Sobeys becomes the first national grocer to ban plastic bags
Score one for the anti-plastics movement. Sobeys Inc. has become the first national grocery chain to pledge to eliminate the use of plastic bags. The retail giant announced this week that it plans to remove all plastic bags from its 255 locations across Canada by the end of January 2020, a move that will take 225 million plastic grocery bags out of circulation.
The Nova Scotia-based company, which is owned by Empire Co. Ltd., also plans to soon begin phasing out plastic bags and introducing paper bags at its other outlets. All told, Sobeys owns or franchises more than 1,500 stores under various retail banners, including Safeway, Thrifty Foods, IGA, Foodland, FreshCo, Farm Boy and Lawton Drugs, as well as 350 gas stations.
Canadians go through hundreds of millions of single-use plastic bags at grocery stores each year, and the chains — many of which charge a small fee for plastic bags — have been facing pressure from increasingly eco-conscious consumers to do more to eliminate their plastic-centric packaging.
Sobeys admits that it is phasing out plastic bags in response to public feedback. “So many of our customers and our employees have told us loud and clear — they want us to use less plastic — and we agree with them,” stated Michael Medline, president and CEO of the chain’s parent, Empire Company Limited, in a news release. “We decided to act now instead of taking years to study and only make long-term commitments.”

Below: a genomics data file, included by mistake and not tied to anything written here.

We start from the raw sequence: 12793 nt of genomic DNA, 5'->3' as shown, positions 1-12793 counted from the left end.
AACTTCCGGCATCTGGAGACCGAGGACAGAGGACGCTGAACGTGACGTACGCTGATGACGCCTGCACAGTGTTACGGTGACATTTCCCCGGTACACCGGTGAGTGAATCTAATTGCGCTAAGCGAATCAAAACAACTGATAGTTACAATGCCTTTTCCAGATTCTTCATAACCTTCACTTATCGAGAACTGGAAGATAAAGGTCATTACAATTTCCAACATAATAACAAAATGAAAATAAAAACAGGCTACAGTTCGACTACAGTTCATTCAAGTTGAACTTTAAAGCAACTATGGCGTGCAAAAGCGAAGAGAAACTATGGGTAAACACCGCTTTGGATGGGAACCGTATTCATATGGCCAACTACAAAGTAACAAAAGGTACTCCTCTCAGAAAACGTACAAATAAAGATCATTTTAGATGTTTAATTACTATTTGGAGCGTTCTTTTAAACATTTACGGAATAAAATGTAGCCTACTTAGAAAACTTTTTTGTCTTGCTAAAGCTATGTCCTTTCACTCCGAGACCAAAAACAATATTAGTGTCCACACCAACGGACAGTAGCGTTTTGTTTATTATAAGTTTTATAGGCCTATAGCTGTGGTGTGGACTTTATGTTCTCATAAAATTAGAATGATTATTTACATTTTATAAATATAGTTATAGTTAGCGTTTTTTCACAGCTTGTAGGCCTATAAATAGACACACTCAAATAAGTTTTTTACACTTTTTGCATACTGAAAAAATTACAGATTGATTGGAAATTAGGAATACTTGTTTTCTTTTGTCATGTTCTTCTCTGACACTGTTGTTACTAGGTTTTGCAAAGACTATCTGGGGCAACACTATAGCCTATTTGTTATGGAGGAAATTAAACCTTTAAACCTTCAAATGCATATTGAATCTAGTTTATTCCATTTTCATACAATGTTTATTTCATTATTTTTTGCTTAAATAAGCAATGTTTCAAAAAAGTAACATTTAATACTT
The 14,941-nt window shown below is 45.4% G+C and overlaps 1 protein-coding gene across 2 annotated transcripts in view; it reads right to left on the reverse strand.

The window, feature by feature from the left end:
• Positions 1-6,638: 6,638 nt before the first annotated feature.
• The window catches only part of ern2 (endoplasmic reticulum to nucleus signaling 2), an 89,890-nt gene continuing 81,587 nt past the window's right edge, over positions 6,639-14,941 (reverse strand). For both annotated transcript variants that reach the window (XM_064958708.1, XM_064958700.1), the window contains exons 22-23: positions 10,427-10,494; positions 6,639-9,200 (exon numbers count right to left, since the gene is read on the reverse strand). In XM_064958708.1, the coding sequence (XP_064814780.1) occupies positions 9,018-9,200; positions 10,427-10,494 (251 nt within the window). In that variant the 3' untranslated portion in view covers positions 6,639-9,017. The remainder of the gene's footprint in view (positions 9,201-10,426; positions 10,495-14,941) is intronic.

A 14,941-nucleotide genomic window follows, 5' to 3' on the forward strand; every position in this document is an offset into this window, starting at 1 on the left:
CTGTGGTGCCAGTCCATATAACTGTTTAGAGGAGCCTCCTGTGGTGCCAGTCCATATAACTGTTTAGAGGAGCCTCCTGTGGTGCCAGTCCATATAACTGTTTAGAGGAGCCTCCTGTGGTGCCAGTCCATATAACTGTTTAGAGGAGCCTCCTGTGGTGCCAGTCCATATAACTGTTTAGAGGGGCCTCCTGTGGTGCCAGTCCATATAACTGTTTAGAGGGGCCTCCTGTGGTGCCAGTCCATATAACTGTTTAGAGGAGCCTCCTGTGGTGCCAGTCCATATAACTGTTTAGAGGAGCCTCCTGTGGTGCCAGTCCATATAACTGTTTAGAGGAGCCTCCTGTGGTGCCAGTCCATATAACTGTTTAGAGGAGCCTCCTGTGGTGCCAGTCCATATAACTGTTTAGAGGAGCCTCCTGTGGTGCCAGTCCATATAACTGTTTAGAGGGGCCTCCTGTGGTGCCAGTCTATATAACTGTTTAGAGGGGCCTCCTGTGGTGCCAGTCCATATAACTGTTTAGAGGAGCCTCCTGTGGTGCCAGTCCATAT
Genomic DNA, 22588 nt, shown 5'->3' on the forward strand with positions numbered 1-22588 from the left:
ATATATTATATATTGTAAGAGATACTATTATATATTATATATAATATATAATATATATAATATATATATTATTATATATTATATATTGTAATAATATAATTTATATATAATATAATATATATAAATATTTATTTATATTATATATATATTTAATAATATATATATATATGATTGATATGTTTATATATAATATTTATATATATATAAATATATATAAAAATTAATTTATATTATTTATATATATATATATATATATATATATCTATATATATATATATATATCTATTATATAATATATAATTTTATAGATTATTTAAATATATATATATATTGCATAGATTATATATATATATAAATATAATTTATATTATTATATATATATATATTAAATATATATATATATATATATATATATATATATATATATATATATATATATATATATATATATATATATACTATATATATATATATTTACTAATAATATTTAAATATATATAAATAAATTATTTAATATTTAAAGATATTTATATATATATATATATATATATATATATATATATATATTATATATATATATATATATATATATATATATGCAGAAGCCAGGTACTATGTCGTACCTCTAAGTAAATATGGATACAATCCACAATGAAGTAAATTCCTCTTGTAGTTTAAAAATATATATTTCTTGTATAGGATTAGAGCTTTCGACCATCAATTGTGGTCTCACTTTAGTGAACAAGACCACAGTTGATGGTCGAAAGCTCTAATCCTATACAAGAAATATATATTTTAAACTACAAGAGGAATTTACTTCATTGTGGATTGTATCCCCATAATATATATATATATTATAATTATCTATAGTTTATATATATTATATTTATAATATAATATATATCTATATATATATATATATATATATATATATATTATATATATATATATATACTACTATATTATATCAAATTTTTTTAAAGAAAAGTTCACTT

The retailer has also committed to reduce plastic in other areas of the stores, calling it “the first step in removing unnecessary plastic from all retail.” Those steps include introducing a line of reusable mesh produce bags made from recycled water bottles to provide customers with an alternative for their fresh produce. The reusable mesh produce bags were introduced at IGA in Quebec in June and have received positive feedback from customers.
Sobeys is also partnering with the student group Enactus Canada to challenge youth to find innovative solutions to reduce the use of avoidable plastics for grocery retailers, while also encouraging behavioural change in Canadian consumers in regards to plastics.
Sobeys’ initiative may prod other grocery retailers to follow suit, which would be a welcome development. Canadians currently use about 2.86 billion plastic bags a year, and in coastal regions especially, these bags create a major environmental hazard where they persist for a long time and harm wildlife. Floating in open water, they can resemble jellyfish, posing dangers and often causing death to marine mammals and sea turtles, which may eat them by mistake.
Many countries are now introducing legislation to restrict the use of lightweight plastic bags, which can last from 10 to 20 years in the marine environment or more than 500 years in the ground. The number of plastic bags used and discarded worldwide each year has been estimated to be in the order of one trillion.
As ubiquitous as they may be, however, plastic bags actually make up only a small proportion of the total amount of plastic we use. Canada currently recycles less than 10 percent of its disposable plastics, and is on pace to throw away $11 billion worth of disposable plastic by 2030 unless things change.